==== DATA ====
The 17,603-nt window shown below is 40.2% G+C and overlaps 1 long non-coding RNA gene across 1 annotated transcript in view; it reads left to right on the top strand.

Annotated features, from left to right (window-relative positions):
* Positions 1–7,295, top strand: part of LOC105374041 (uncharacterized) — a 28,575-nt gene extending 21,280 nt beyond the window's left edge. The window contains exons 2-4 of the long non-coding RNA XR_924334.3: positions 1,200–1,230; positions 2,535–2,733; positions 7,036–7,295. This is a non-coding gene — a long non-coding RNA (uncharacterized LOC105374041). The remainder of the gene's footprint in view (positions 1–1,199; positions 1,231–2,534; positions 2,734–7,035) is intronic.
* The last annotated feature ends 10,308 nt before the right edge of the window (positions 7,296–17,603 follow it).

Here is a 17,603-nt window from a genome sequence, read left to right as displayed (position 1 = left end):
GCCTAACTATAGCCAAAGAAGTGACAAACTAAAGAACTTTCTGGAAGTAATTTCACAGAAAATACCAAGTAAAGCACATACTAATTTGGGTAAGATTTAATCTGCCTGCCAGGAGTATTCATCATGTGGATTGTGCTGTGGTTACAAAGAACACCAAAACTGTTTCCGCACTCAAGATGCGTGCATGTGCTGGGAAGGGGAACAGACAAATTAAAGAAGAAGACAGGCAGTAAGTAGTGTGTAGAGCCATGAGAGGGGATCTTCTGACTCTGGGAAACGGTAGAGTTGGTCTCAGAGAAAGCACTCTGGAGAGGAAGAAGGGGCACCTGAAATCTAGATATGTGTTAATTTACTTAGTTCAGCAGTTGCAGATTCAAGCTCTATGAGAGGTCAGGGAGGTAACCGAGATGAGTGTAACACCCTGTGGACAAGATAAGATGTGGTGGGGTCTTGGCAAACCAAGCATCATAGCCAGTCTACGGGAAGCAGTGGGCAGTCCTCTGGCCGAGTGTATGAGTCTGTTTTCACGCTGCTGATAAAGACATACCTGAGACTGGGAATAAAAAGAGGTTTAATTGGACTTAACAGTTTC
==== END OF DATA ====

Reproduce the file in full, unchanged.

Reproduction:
The 17,603-nt window shown below is 40.2% G+C and overlaps 1 long non-coding RNA gene across 1 annotated transcript in view; it reads left to right on the top strand.

Annotated features, from left to right (window-relative positions):
* Positions 1–7,295, top strand: part of LOC105374041 (uncharacterized) — a 28,575-nt gene extending 21,280 nt beyond the window's left edge. The window contains exons 2-4 of the long non-coding RNA XR_924334.3: positions 1,200–1,230; positions 2,535–2,733; positions 7,036–7,295. This is a non-coding gene — a long non-coding RNA (uncharacterized LOC105374041). The remainder of the gene's footprint in view (positions 1–1,199; positions 1,231–2,534; positions 2,734–7,035) is intronic.
* The last annotated feature ends 10,308 nt before the right edge of the window (positions 7,296–17,603 follow it).

Here is a 17,603-nt window from a genome sequence, read left to right as displayed (position 1 = left end):
GCCTAACTATAGCCAAAGAAGTGACAAACTAAAGAACTTTCTGGAAGTAATTTCACAGAAAATACCAAGTAAAGCACATACTAATTTGGGTAAGATTTAATCTGCCTGCCAGGAGTATTCATCATGTGGATTGTGCTGTGGTTACAAAGAACACCAAAACTGTTTCCGCACTCAAGATGCGTGCATGTGCTGGGAAGGGGAACAGACAAATTAAAGAAGAAGACAGGCAGTAAGTAGTGTGTAGAGCCATGAGAGGGGATCTTCTGACTCTGGGAAACGGTAGAGTTGGTCTCAGAGAAAGCACTCTGGAGAGGAAGAAGGGGCACCTGAAATCTAGATATGTGTTAATTTACTTAGTTCAGCAGTTGCAGATTCAAGCTCTATGAGAGGTCAGGGAGGTAACCGAGATGAGTGTAACACCCTGTGGACAAGATAAGATGTGGTGGGGTCTTGGCAAACCAAGCATCATAGCCAGTCTACGGGAAGCAGTGGGCAGTCCTCTGGCCGAGTGTATGAGTCTGTTTTCACGCTGCTGATAAAGACATACCTGAGACTGGGAATAAAAAGAGGTTTAATTGGACTTAACAGTTTC